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Of Course 4 Miles Feels Different in the Sun

The other weekend, I went running at 1:00 PM. Even though I wasn’t anticipating a long run, I brought my running water bottle “just in case.” I drank and refilled and drank and refilled and drank—

I came back, 4 miles sweatier, and spent the rest of the evening desperately rehydrating.

Talking through this in my head later that night, I started to wonder why the 7 miler a week prior had been so much fun. So easy. Oh, but of course 4 miles feels different in the sun.

At the marathon start line in Palm Beach, Florida last December, my uncle ran into someone he knew, the pacer for the 4 hour runners. You’re my goal! I enthusiastically told him. We talked briefly about my training and my first marathon time. He wished me luck and gave me a warning: The sun will come up. The last half is going to be much tougher than the first. Keep hydrating and keep that in mind. You don’t want to mess with this heat.

I heard him. And I considered the wisdom of this Florida-based runner. I like to think I even flirted with the idea of listening. But he was talking to a runner who had been logging dozens of miles in the 30 – 40 degree weather that is a New York City winter morning. This sun was going to feel delicious.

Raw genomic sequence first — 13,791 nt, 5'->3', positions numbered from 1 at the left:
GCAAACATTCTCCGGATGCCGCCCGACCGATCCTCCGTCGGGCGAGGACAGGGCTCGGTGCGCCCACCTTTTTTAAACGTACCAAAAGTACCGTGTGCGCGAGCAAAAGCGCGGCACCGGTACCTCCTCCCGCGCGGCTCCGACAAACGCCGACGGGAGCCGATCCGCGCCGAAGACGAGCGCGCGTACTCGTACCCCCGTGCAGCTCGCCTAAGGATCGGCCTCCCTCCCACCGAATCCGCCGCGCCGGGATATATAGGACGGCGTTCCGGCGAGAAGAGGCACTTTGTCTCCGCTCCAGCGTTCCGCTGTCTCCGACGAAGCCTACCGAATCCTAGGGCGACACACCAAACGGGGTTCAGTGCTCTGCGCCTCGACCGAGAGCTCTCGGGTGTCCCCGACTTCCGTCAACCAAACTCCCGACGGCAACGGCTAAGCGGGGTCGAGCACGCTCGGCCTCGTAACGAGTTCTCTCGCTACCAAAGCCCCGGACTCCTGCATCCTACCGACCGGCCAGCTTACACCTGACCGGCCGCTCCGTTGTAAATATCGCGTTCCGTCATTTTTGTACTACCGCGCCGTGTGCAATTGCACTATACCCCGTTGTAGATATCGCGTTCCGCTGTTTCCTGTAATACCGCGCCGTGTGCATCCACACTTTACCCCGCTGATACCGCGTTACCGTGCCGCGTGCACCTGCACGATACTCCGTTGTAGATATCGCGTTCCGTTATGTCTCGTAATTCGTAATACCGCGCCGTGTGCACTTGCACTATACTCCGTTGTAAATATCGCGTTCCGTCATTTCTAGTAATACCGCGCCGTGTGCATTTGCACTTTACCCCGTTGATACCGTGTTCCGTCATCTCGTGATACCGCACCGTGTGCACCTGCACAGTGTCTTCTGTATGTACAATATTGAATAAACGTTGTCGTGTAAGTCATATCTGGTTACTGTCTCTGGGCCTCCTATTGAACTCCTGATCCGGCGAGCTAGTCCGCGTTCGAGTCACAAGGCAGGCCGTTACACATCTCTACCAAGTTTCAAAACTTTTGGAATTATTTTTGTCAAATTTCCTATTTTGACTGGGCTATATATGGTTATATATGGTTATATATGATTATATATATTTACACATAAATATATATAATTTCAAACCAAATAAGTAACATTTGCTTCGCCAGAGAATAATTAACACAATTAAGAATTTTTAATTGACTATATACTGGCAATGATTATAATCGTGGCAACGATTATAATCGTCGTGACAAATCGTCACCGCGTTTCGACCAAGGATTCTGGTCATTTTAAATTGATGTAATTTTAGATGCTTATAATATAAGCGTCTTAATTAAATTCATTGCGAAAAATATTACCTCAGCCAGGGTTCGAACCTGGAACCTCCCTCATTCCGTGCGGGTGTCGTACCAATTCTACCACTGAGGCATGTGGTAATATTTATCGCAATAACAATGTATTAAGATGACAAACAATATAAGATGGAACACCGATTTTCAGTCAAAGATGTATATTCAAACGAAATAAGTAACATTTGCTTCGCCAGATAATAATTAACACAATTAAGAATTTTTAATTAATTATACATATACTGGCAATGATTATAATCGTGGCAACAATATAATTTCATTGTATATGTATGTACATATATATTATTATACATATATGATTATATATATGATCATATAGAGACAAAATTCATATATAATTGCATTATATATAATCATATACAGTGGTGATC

And the siren sounds. And the race begins. And I had full trust in myself and in my training. This was absolutely within reach. I felt all the hard work culminating in the first casual half.

And then the sun rose. And it was absolutely a thirst I have never experienced in a decade and a half of distance running.

Of course a half marathon feels different in the sun.

It’s one thing to know all this. It’s another to put it into practice. To be okay with the way differing circumstances impact our final results.

At the finish line, I joked with my loved ones about how the next marathon was going to be in Alaska or Antarctica, whichever fit my schedule better.

But hadn’t I craved the sunshine after miles in the cold? Hadn’t the sharpness of icy air in my throat started to hurt in those final weeks of training? Doesn’t extreme temperature in the other direction bring its own challenges?

Perhaps all we can do is observe the changes. The way 4 miles feels at 30 degrees and 60 and 90. And we can try to equip ourselves with the tools we need to be successful at each level. But at the end of the day, perhaps the best thing we can do is make the best of the weather we are given.


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